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Betty Shelby, the officer acquitted of the 2016 fatal shooting of Terence Crutcher outside of Tulsa, Oklahoma, now has no trace of the incident on her employment record thanks to a district judge.

This week, Judge William LaFortun expunged Shelby’s record and also ordered that all documents relating to the case remain sealed, excluding government and law officials who have the clearance to access the information.

The decision comes after Shelby’s August petition to have the record expunged, due to her  acquittal in May.

Agencies won’t be able to find the incident during a background search, but Shelby would be required to disclose it on a job application.

Oklahoma state law mandates that the record would only be accessible to a lay person through a court order and can be destroyed after 10 years, NBC Washington reports.

Shelby was acquitted of first-degree manslaughter in the September 2016 shooting where she opened fire on Crutcher, a Black unarmed motorist, while he stood with his hands up in the middle of the street.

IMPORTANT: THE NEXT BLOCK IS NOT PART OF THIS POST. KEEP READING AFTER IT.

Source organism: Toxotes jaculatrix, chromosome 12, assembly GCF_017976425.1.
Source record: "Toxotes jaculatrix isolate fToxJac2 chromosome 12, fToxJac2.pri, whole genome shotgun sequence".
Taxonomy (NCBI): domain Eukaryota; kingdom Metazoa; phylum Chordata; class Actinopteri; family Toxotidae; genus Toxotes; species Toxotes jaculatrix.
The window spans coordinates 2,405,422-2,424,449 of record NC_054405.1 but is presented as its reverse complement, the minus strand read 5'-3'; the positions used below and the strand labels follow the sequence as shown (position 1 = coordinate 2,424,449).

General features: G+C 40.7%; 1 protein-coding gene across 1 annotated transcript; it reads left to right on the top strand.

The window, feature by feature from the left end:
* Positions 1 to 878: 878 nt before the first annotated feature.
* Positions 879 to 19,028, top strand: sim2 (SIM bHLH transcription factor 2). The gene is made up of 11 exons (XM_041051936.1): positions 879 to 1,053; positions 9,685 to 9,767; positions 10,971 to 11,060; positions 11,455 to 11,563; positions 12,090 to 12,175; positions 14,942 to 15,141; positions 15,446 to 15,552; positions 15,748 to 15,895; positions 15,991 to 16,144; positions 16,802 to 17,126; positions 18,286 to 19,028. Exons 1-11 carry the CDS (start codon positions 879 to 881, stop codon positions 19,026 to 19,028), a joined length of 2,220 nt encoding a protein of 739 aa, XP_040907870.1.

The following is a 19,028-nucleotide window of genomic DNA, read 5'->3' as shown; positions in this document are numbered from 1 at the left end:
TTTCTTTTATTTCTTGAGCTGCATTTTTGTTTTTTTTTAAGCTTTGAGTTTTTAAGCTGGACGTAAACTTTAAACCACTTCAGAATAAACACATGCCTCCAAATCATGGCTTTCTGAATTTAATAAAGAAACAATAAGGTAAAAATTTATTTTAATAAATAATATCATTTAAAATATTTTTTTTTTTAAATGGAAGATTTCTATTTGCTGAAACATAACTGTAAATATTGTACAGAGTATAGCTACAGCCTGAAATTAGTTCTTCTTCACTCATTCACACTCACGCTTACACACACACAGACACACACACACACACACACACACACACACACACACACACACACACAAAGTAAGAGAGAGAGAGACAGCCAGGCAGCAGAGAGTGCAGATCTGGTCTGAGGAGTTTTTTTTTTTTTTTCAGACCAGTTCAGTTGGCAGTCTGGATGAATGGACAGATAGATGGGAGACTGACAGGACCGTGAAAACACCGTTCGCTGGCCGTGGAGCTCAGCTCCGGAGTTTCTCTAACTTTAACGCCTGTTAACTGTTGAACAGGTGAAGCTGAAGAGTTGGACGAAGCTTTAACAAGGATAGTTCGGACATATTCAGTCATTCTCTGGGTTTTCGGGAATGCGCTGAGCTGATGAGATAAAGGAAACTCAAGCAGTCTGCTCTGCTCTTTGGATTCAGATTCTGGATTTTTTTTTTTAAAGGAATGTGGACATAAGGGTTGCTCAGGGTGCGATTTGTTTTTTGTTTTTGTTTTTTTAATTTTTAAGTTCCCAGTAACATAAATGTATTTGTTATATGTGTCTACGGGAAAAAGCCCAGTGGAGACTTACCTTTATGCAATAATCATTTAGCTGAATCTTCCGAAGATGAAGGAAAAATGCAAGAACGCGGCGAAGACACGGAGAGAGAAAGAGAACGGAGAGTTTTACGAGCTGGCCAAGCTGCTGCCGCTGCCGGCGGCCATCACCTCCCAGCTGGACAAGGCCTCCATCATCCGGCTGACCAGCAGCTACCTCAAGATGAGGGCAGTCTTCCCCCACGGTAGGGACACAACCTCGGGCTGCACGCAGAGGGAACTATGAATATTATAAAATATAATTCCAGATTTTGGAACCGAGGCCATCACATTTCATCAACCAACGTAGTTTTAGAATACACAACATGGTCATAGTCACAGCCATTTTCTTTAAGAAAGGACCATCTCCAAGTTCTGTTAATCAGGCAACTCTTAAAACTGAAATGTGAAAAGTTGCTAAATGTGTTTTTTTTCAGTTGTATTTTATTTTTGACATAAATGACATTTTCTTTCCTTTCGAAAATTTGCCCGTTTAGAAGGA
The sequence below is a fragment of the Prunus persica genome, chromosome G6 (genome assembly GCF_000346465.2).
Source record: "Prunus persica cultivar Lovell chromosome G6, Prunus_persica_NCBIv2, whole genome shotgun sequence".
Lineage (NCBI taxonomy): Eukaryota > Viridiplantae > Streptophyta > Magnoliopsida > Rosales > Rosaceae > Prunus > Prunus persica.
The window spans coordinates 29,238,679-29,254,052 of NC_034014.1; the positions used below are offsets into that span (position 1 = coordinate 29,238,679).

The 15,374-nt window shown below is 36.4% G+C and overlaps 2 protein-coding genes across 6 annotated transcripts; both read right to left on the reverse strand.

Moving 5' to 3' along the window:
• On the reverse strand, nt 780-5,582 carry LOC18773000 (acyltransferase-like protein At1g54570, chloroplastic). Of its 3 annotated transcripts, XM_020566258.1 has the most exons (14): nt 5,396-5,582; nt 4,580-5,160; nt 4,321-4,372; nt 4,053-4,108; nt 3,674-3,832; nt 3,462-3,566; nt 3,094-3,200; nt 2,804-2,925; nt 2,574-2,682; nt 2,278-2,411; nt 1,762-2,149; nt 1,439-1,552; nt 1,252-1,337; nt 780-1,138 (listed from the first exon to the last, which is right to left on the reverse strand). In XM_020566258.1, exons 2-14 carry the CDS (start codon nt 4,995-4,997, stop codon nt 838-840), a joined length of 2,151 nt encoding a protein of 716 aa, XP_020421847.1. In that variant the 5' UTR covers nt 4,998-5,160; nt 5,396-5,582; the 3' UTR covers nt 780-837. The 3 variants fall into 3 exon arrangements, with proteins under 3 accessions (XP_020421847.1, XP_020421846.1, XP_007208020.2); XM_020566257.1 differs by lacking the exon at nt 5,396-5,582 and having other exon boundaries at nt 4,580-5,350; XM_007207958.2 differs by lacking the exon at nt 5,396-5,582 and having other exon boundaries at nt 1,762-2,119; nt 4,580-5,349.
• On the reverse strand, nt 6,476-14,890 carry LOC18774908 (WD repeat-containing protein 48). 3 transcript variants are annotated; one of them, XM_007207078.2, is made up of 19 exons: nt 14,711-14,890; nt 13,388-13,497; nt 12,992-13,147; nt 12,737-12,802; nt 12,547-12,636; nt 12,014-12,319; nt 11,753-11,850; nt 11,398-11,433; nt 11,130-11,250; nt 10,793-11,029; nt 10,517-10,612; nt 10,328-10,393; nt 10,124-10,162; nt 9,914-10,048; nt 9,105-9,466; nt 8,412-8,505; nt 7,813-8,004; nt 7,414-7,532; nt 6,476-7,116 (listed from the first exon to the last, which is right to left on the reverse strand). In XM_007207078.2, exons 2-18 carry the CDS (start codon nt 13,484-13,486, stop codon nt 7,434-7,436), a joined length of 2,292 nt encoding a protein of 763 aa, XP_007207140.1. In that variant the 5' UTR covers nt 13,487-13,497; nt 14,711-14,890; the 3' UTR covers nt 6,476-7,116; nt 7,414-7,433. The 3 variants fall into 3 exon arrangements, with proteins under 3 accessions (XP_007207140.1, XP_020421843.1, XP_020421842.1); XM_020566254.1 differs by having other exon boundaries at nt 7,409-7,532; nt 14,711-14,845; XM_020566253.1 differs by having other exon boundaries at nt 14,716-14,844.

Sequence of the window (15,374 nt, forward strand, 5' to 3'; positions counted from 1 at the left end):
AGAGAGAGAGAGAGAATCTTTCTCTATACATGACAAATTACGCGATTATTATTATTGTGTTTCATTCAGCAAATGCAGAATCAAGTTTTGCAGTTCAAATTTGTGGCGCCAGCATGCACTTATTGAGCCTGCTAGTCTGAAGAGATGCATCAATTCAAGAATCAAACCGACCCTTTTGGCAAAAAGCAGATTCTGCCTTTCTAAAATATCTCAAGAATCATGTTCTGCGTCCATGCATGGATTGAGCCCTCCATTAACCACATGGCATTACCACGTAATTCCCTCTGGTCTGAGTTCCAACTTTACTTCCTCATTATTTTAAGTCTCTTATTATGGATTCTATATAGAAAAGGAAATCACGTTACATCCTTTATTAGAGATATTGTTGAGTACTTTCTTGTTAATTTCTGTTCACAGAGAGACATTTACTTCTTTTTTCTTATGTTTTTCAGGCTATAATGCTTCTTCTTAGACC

Shelby was reduced to an administrative role after the shooting, but later resigned from the Tulsa Police Department in July. In August she was sworn in as a reserve sheriff’s deputy in nearby Rogers County.

Incredulously, Shelby’s lawyer, Shannon McMurray said it was important t for Shelby “to have that smear on her name removed from public view,”

But what about the Crutcher family? Was the existence of his Black life not valuable enough that it was struck out with the firing of several shots?

This case is a prime example of the justice system’s incessant legacy of failure when it comes to cases involving men and women of color.

SOURCE: NBC Washington

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